The COALESCE function: PROC SQL compared with PROC IML


When Charlie H. posted an interesting article titled Top 10 most powerful functions for PROC SQL, there was one item on his list that was unfamiliar: the COALESCE function.

Ever since I posted my first response, "SAS/IML Operations Compared with PROC SQL: Part I," I had been dreading writing an article on the COALESCE function. Why? Because SAS/IML does not have a COALESCE function, so I assumed I'd have to write a SAS/IML module that mimics the functionality. Although writing a module is easy, I wasn't sure what the COALESCE function did, so I would have to do research.

However, a recent Tip of the Day by Mike Zdeb at reminded me of a programming tip that I always recommend to others: you can call Base SAS functions from the SAS/IML language. In particular, Zdeb showed me that the DATA step supports the COALESCE function. My problem was solved!

The COALESCE Function

The COALSCE function returns the first nonmissing value in a list of variables. Why this is useful is best illustrated with an example. Suppose that you have a data set that contains information about contact information for students. Each row represents a student. Variables include a column for the mother's cell-phone number, the father's cell-phone number, the phone number at home, and various work numbers. Some of these phone numbers might be missing. The school administrator wants you to write a program that creates a new column that contains one of the phone numbers, based on the following algorithm:

  1. If the mother's cell-phone number is not missing use it.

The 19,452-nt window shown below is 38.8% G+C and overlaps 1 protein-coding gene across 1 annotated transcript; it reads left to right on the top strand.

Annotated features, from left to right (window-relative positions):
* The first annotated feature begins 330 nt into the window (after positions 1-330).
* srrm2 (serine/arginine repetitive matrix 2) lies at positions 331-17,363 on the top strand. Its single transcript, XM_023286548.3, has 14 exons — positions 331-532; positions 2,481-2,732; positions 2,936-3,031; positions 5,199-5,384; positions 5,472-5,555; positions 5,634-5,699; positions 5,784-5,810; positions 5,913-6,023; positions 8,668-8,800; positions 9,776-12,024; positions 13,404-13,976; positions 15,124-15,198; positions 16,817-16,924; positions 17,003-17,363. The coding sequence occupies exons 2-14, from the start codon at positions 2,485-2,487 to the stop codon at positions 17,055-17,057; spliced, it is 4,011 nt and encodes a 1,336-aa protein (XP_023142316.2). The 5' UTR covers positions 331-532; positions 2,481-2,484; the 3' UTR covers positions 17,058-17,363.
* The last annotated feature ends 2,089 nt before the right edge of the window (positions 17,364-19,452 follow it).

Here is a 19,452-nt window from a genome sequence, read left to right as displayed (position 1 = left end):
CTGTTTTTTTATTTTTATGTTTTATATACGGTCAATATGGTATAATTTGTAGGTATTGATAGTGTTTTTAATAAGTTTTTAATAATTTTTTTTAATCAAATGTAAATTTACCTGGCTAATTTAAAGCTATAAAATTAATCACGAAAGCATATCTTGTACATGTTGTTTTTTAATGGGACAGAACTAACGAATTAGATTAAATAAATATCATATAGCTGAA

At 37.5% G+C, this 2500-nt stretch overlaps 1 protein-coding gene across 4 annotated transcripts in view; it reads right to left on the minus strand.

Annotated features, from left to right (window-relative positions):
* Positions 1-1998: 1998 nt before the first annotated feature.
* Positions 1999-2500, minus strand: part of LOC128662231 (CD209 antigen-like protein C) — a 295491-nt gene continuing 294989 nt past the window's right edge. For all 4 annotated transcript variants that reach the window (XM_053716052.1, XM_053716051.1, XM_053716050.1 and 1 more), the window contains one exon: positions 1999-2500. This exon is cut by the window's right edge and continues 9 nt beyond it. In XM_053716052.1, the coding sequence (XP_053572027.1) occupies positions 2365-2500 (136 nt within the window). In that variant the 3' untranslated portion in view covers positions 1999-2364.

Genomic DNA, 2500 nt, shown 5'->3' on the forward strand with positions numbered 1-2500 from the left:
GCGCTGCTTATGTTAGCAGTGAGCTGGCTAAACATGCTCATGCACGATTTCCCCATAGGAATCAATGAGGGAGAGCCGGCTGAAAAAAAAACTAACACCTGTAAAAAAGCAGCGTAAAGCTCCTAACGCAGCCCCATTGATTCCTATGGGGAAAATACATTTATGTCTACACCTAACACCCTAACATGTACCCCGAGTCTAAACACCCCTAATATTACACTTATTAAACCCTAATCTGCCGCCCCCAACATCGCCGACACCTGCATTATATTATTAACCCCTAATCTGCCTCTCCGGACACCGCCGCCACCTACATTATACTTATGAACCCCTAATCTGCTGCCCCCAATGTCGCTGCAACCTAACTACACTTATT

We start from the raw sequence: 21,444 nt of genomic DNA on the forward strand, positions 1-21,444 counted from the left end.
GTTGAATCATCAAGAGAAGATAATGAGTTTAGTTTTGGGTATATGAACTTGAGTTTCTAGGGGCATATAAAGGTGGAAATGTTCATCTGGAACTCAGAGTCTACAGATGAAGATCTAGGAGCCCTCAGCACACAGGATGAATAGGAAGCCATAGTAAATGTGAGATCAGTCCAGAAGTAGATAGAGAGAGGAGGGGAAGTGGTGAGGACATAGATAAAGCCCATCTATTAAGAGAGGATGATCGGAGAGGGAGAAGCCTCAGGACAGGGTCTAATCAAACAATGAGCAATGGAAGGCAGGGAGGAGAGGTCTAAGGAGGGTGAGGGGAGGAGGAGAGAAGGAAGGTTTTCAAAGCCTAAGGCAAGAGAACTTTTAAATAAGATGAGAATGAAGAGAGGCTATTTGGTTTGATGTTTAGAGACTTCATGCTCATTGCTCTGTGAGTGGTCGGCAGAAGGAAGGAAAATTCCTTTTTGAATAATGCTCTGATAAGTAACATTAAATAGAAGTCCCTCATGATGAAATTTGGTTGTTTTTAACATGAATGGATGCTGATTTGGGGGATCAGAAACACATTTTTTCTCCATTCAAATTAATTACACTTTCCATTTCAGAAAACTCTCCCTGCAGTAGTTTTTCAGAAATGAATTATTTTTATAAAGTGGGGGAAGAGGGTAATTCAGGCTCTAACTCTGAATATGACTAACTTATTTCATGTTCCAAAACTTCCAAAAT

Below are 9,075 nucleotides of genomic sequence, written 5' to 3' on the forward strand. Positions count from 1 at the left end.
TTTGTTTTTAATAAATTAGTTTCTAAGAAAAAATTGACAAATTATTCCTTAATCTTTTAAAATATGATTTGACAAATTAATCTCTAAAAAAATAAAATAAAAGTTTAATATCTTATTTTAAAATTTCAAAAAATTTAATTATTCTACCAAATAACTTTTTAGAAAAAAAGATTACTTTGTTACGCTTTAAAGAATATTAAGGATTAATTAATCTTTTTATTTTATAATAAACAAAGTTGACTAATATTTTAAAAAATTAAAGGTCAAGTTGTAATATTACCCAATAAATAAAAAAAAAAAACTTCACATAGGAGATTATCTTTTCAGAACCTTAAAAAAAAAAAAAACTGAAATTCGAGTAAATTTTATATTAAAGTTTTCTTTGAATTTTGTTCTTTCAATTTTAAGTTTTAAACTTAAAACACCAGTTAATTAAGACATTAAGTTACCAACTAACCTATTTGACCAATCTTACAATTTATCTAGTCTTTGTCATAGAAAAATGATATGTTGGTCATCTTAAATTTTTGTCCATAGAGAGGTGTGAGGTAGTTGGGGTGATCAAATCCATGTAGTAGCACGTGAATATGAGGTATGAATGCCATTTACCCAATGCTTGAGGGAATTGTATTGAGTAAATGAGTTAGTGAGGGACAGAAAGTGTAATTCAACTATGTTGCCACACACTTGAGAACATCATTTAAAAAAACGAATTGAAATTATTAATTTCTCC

2. Otherwise, if the father's cell-phone number is not missing use it.
  3. Otherwise, if the home-phone number not missing use it.
  4. ...(and so forth with the other phone numbers)...

The COALESCE function enables you to process these data with a single function call instead of writing multiple IF-THEN/ELSE statements.

The following program provides a small example of the COALESCE function. The data set B has 10 observations and two variables. The PROC SQL statements uses the COALESCE function to report the value of x1 if that value is not missing. Otherwise, it reports the value of x2 if x2 is nonmissing. If both values are missing, then the COALESCE function returns a missing value.

data B;
input x1 x2;
 . 11  
 .  . 
 3 13
 4  . 
 . 15
 6 16
proc sql; 
title 'Coalesce() -- Combine column values';
select Monotonic() as obs, 
     coalesce(x1, x2) 
from B;

Because the COALESCE function is part of Base SAS, you can call it from PROC IML:

proc iml;
use B;
read all var {x1 x2};
close B;
y = coalesce(x1, x2);

The vector y contains the same values computed by PROC SQL. Notice that it is not necessary to write a loop: the COALESCE function automatically applies to each row of the argument vectors. (If you have character data, use the COALESCEC function instead.)

The lesson to learn is this: although about 300 functions and subroutines appear in the SAS/IML User's Guide, you can also use the 500 or so functions that appear in Base SAS software. And use all the formats, informats, and global statements. This is one reason that the SAS/IML language is a natural progression for a SAS programmer who wants to learn matrix programming: a SAS programmer can leverage existing DATA step knowledge when writing an analysis in PROC IML.


About Author

Rick Wicklin

Distinguished Researcher in Computational Statistics

Rick Wicklin, PhD, is a distinguished researcher in computational statistics at SAS and is a principal developer of PROC IML and SAS/IML Studio. His areas of expertise include computational statistics, simulation, statistical graphics, and modern methods in statistical data analysis. Rick is author of the books Statistical Programming with SAS/IML Software and Simulating Data with SAS.

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